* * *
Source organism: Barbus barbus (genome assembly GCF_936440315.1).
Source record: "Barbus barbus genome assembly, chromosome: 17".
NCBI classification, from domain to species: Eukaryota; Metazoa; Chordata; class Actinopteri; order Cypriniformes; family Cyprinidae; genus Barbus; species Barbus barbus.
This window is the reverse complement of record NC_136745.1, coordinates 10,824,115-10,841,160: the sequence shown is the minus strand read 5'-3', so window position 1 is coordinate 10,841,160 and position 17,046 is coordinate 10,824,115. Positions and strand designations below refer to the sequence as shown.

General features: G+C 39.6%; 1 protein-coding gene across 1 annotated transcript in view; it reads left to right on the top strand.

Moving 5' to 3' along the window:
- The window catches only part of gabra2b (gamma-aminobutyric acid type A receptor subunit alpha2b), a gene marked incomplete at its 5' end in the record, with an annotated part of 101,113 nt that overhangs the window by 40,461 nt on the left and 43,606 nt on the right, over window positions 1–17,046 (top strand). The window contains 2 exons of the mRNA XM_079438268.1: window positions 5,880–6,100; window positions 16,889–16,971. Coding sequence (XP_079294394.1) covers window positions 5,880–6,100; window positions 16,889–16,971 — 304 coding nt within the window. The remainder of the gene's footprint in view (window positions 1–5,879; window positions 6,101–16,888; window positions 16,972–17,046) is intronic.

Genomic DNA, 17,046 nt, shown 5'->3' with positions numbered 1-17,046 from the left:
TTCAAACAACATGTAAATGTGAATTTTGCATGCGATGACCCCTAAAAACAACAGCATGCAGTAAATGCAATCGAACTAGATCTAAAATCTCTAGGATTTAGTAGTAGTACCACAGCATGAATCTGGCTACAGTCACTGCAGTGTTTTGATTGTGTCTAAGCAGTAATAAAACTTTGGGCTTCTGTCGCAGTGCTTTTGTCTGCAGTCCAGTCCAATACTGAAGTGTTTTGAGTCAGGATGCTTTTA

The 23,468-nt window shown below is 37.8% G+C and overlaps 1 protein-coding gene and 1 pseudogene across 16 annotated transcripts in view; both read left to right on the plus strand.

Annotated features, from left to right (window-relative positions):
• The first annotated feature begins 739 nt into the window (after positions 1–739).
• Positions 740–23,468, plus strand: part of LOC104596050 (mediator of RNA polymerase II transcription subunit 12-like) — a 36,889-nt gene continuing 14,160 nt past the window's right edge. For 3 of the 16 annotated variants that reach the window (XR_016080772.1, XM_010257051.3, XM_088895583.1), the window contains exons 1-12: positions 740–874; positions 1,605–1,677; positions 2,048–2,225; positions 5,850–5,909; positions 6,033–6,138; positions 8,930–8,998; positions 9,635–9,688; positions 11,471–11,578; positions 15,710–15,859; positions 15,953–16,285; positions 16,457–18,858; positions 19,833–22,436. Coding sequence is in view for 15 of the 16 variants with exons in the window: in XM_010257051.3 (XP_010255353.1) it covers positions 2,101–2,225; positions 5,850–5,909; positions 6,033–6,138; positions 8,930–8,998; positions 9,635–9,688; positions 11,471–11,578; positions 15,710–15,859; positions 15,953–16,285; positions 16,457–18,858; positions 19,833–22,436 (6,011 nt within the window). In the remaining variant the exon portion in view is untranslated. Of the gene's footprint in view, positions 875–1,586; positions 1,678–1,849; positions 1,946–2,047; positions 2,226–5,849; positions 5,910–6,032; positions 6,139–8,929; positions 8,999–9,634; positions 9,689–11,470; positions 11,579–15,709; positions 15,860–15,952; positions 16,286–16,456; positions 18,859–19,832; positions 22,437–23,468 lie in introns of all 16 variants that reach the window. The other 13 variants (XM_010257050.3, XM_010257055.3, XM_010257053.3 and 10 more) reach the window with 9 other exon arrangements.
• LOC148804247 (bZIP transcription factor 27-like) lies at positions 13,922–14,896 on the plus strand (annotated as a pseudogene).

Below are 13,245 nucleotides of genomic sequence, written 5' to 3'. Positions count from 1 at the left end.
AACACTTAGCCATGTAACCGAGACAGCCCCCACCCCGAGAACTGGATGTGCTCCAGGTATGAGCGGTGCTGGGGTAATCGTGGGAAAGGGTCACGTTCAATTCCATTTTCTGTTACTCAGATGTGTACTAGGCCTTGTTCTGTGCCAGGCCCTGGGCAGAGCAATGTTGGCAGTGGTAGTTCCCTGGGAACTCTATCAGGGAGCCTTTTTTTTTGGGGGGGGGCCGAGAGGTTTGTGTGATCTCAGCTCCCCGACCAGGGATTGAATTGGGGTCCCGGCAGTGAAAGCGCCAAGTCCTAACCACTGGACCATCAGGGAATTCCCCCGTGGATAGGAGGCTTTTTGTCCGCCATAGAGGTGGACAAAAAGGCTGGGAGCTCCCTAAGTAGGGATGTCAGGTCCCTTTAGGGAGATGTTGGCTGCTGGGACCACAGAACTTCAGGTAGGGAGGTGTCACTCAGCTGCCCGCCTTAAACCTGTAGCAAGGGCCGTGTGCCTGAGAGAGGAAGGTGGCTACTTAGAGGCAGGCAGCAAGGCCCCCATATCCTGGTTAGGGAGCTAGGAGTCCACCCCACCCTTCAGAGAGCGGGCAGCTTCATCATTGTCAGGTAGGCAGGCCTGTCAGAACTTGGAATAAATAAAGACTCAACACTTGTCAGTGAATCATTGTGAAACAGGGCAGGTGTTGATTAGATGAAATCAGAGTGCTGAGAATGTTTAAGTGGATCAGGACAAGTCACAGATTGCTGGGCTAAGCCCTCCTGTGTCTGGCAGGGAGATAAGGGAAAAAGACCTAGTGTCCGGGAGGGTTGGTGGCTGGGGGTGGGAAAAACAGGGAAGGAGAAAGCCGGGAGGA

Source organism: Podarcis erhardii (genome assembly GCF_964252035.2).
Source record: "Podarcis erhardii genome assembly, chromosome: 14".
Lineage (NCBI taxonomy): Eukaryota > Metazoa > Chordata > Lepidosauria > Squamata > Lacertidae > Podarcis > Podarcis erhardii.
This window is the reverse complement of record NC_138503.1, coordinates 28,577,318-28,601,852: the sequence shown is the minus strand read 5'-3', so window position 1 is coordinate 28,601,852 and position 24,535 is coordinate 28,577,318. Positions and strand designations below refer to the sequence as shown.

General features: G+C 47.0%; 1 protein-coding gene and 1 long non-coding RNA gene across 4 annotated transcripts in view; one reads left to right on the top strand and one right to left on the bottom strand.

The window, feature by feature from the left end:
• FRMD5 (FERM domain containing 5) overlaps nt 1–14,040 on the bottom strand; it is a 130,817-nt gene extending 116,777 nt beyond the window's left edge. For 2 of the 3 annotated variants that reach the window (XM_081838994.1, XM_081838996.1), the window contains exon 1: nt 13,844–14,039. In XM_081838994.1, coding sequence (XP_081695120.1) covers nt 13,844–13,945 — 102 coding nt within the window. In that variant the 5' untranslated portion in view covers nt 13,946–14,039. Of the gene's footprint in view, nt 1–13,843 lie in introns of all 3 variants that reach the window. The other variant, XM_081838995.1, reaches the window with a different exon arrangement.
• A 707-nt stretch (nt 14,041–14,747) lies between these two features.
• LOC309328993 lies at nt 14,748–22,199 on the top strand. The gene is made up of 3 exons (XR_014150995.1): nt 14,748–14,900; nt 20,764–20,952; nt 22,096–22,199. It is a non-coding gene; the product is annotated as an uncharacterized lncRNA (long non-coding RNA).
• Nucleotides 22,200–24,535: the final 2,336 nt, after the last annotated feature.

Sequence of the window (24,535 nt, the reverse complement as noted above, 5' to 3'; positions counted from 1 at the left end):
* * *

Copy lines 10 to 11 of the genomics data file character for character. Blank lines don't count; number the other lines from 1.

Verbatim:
The 23,468-nt window shown below is 37.8% G+C and overlaps 1 protein-coding gene and 1 pseudogene across 16 annotated transcripts in view; both read left to right on the plus strand.

Annotated features, from left to right (window-relative positions):